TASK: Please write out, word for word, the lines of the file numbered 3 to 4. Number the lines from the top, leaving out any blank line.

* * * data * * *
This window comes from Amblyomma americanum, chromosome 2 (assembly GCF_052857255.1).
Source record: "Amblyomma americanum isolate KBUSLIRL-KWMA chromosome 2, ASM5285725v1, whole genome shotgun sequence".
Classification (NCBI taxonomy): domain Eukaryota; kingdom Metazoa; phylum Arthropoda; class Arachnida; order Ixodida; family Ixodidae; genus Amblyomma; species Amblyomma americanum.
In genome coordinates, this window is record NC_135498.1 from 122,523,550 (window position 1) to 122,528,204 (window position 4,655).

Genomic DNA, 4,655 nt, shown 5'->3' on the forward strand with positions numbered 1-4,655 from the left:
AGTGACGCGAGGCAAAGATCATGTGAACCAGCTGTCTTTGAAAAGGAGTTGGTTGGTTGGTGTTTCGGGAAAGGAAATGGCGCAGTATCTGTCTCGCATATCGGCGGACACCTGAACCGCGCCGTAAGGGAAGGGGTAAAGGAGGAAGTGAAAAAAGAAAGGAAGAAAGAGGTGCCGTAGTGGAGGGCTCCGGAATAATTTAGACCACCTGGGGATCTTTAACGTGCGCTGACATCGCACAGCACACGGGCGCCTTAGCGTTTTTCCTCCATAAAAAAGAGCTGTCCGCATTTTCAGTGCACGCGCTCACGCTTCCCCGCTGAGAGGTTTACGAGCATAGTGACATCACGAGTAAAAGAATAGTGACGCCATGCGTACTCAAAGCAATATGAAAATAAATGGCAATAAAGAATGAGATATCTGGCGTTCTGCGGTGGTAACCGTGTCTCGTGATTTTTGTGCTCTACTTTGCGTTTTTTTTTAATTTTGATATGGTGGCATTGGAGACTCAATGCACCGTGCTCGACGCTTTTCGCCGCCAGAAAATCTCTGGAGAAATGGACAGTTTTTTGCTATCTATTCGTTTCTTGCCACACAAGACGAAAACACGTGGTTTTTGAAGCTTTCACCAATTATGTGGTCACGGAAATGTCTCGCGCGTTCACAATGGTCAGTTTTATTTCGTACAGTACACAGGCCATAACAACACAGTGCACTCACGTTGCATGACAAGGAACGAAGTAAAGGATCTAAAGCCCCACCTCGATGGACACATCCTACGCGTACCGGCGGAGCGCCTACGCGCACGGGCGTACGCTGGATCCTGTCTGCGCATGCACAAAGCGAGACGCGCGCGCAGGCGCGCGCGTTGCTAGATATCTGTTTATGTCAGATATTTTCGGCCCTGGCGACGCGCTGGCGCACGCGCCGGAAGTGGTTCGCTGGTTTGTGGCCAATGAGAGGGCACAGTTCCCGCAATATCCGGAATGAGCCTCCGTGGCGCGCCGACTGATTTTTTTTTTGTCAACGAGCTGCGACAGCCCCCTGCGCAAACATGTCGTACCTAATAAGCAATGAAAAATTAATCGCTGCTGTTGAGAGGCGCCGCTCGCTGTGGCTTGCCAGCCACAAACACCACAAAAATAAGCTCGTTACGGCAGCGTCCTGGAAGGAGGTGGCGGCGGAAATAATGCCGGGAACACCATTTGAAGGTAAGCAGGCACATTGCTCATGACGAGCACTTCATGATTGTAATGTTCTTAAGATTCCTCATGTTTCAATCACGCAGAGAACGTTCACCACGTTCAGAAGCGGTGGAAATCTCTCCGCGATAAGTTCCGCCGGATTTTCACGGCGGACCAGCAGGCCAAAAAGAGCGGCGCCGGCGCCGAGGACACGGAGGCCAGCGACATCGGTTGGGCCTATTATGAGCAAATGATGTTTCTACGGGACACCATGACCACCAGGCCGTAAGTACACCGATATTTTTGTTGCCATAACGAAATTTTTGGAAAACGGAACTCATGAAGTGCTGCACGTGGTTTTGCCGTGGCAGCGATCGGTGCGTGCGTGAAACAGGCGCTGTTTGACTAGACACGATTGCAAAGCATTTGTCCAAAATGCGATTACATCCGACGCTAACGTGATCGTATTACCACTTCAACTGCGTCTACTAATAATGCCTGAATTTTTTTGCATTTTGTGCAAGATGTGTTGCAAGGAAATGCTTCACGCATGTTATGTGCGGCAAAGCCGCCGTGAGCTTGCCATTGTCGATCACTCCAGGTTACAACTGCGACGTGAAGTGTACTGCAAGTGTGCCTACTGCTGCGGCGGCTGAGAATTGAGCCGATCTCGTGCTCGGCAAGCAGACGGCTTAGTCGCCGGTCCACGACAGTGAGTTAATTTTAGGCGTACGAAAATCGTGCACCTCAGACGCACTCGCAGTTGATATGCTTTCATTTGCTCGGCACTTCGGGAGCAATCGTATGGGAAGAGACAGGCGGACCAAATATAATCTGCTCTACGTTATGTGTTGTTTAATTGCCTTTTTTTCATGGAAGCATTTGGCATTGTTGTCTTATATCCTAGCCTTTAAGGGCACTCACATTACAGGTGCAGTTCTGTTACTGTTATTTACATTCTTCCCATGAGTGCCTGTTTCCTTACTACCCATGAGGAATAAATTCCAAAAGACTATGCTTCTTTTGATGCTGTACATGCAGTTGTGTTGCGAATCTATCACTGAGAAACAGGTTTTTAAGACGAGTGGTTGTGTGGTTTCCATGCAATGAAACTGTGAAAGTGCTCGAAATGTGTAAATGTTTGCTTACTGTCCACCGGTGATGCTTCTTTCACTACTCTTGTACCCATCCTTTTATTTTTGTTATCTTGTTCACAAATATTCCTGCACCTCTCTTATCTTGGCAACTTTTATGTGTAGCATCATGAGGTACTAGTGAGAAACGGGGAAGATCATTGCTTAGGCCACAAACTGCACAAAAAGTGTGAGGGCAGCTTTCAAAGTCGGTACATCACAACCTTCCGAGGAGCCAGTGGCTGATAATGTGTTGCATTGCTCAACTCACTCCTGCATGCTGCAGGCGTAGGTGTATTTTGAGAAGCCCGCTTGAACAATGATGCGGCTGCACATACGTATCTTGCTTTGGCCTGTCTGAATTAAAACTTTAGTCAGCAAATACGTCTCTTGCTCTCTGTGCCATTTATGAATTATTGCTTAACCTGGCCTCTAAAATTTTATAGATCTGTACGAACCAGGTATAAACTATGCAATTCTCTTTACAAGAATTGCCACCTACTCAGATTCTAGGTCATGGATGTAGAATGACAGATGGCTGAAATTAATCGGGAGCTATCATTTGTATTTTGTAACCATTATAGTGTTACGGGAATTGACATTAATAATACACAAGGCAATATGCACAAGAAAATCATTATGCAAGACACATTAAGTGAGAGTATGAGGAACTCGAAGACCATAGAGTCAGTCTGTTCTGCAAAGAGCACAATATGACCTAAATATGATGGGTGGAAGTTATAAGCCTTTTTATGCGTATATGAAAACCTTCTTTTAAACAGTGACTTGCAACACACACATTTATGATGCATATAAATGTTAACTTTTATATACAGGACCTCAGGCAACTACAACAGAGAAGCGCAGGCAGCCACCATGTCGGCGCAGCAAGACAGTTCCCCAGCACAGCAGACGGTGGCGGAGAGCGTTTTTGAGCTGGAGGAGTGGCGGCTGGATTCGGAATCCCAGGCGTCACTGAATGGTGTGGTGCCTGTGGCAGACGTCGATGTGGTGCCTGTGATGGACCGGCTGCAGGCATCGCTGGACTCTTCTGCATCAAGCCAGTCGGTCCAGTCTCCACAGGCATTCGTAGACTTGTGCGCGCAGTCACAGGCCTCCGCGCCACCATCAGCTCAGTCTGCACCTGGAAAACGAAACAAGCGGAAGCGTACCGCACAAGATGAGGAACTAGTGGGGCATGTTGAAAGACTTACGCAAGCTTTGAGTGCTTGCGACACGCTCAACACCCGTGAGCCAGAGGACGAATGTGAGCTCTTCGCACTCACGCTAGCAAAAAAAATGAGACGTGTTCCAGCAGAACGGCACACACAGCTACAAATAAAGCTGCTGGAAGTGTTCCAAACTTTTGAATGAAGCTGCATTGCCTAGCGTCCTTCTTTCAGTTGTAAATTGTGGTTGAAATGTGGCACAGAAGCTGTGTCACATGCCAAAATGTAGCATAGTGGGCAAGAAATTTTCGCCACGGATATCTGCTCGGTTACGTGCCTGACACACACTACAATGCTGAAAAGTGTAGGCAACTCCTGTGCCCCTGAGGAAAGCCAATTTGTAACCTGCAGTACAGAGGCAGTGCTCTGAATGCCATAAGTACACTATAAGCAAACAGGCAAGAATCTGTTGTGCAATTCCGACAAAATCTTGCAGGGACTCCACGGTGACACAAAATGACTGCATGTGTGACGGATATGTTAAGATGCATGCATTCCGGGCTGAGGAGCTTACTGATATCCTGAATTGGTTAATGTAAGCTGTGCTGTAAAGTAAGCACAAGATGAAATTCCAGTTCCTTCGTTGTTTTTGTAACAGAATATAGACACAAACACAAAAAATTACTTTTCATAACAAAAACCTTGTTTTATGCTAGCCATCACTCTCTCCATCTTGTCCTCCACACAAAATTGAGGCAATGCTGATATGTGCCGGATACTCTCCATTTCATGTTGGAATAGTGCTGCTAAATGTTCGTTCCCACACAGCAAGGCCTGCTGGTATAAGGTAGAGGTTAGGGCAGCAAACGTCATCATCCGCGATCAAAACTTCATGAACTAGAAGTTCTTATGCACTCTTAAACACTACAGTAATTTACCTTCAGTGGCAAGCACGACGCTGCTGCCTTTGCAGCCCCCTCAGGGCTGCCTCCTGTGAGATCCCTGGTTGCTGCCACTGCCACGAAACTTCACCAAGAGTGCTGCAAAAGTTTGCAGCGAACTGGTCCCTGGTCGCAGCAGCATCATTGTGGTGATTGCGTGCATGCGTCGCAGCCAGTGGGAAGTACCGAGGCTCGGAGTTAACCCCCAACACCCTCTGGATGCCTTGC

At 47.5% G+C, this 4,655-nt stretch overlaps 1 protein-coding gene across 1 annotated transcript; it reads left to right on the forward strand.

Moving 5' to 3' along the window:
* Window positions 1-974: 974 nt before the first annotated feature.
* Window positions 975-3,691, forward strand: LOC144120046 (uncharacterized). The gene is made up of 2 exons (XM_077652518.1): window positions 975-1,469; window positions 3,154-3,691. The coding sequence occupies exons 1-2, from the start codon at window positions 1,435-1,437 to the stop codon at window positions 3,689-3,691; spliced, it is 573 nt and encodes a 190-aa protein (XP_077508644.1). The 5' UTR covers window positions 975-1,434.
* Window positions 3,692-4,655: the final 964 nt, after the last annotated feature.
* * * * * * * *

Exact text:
Classification (NCBI taxonomy): domain Eukaryota; kingdom Metazoa; phylum Arthropoda; class Arachnida; order Ixodida; family Ixodidae; genus Amblyomma; species Amblyomma americanum.
In genome coordinates, this window is record NC_135498.1 from 122,523,550 (window position 1) to 122,528,204 (window position 4,655).